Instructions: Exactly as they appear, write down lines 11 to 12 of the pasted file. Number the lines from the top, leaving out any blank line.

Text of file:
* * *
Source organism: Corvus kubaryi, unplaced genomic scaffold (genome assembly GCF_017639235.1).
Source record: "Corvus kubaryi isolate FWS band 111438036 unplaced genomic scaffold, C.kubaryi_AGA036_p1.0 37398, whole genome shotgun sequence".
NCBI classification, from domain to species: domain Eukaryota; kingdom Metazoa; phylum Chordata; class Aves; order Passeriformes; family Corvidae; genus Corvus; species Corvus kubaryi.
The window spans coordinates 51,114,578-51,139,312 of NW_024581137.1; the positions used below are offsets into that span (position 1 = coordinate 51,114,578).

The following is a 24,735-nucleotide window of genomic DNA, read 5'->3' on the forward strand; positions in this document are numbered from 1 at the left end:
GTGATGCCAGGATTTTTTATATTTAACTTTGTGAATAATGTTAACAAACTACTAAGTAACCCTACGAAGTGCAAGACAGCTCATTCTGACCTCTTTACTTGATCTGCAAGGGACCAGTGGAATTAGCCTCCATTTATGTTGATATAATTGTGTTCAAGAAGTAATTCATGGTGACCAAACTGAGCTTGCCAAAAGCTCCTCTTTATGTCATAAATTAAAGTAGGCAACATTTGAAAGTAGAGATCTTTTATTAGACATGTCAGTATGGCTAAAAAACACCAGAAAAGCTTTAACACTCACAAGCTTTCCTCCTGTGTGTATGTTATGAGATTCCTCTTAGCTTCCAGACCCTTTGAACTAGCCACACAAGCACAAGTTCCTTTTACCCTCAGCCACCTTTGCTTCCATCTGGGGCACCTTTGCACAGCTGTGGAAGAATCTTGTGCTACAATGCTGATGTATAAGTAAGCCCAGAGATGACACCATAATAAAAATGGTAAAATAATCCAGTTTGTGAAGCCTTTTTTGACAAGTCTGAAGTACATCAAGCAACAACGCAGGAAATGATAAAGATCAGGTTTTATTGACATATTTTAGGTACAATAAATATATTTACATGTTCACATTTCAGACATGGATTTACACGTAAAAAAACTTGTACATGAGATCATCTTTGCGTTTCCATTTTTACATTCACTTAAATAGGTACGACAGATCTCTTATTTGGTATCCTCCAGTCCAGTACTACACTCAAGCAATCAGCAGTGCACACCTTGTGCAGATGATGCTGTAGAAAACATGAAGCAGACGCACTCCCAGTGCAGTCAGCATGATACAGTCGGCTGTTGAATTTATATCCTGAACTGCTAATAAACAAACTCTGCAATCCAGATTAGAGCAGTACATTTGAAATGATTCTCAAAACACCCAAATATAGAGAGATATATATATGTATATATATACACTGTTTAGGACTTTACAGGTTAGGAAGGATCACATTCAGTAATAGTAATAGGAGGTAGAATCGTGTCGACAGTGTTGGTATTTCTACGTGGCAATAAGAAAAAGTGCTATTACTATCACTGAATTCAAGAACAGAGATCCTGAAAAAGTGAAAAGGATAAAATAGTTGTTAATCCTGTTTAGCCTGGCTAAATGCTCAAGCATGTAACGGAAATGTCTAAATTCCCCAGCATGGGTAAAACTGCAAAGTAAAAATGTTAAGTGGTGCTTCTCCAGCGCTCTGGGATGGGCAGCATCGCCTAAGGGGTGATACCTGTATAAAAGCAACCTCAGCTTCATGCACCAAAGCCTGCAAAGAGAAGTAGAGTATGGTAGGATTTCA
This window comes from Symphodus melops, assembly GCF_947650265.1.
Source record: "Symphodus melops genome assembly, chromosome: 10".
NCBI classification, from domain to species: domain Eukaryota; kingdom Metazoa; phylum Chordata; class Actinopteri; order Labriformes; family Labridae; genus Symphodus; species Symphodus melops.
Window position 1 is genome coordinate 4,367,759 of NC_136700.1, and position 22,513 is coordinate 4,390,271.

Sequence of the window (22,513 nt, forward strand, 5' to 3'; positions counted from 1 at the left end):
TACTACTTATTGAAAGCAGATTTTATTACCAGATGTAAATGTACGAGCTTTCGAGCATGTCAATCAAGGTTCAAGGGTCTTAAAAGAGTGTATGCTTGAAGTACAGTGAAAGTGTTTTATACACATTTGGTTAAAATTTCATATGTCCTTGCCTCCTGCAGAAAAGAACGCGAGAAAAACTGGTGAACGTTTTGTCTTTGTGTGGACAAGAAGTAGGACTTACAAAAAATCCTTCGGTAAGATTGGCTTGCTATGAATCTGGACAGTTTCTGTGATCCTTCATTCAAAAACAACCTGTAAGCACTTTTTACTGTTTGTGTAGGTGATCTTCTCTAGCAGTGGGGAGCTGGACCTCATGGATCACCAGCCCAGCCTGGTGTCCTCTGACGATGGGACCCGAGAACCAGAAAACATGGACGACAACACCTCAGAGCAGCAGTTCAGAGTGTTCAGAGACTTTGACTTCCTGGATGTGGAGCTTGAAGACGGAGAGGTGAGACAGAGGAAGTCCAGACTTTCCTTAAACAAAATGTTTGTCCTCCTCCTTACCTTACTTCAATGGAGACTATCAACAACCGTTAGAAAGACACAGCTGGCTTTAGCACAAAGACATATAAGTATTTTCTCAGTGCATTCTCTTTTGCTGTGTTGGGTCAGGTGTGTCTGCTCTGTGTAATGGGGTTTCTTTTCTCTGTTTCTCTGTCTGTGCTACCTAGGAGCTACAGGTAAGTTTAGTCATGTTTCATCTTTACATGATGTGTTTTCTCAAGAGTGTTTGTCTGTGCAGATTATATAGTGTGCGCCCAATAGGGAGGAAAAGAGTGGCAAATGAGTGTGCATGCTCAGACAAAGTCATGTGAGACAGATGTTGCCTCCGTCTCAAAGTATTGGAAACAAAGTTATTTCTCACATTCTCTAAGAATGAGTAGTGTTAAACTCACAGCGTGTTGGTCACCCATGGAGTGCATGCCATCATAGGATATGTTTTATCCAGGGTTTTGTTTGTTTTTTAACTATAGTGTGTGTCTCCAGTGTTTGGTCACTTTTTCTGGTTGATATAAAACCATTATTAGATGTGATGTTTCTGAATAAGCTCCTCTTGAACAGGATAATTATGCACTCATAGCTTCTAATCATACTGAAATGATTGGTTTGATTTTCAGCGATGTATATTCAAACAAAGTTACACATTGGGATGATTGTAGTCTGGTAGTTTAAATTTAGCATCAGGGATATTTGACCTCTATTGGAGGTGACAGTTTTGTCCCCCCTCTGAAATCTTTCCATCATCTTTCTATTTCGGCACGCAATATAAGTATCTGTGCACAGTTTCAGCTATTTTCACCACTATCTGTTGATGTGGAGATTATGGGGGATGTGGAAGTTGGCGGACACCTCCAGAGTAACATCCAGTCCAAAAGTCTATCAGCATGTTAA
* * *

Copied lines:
Sequence of the window (22,513 nt, forward strand, 5' to 3'; positions counted from 1 at the left end):
TACTACTTATTGAAAGCAGATTTTATTACCAGATGTAAATGTACGAGCTTTCGAGCATGTCAATCAAGGTTCAAGGGTCTTAAAAGAGTGTATGCTTGAAGTACAGTGAAAGTGTTTTATACACATTTGGTTAAAATTTCATATGTCCTTGCCTCCTGCAGAAAAGAACGCGAGAAAAACTGGTGAACGTTTTGTCTTTGTGTGGACAAGAAGTAGGACTTACAAAAAATCCTTCGGTAAGATTGGCTTGCTATGAATCTGGACAGTTTCTGTGATCCTTCATTCAAAAACAACCTGTAAGCACTTTTTACTGTTTGTGTAGGTGATCTTCTCTAGCAGTGGGGAGCTGGACCTCATGGATCACCAGCCCAGCCTGGTGTCCTCTGACGATGGGACCCGAGAACCAGAAAACATGGACGACAACACCTCAGAGCAGCAGTTCAGAGTGTTCAGAGACTTTGACTTCCTGGATGTGGAGCTTGAAGACGGAGAGGTGAGACAGAGGAAGTCCAGACTTTCCTTAAACAAAATGTTTGTCCTCCTCCTTACCTTACTTCAATGGAGACTATCAACAACCGTTAGAAAGACACAGCTGGCTTTAGCACAAAGACATATAAGTATTTTCTCAGTGCATTCTCTTTTGCTGTGTTGGGTCAGGTGTGTCTGCTCTGTGTAATGGGGTTTCTTTTCTCTGTTTCTCTGTCTGTGCTACCTAGGAGCTACAGGTAAGTTTAGTCATGTTTCATCTTTACATGATGTGTTTTCTCAAGAGTGTTTGTCTGTGCAGATTATATAGTGTGCGCCCAATAGGGAGGAAAAGAGTGGCAAATGAGTGTGCATGCTCAGACAAAGTCATGTGAGACAGATGTTGCCTCCGTCTCAAAGTATTGGAAACAAAGTTATTTCTCACATTCTCTAAGAATGAGTAGTGTTAAACTCACAGCGTGTTGGTCACCCATGGAGTGCATGCCATCATAGGATATGTTTTATCCAGGGTTTTGTTTGTTTTTTAACTATAGTGTGTGTCTCCAGTGTTTGGTCACTTTTTCTGGTTGATATAAAACCATTATTAGATGTGATGTTTCTGAATAAGCTCCTCTTGAACAGGATAATTATGCACTCATAGCTTCTAATCATACTGAAATGATTGGTTTGATTTTCAGCGATGTATATTCAAACAAAGTTACACATTGGGATGATTGTAGTCTGGTAGTTTAAATTTAGCATCAGGGATATTTGACCTCTATTGGAGGTGACAGTTTTGTCCCCCCTCTGAAATCTTTCCATCATCTTTCTATTTCGGCACGCAATATAAGTATCTGTGCACAGTTTCAGCTATTTTCACCACTATCTGTTGATGTGGAGATTATGGGGGATGTGGAAGTTGGCGGACACCTCCAGAGTAACATCCAGTCCAAAAGTCTATCAGCATGTTAA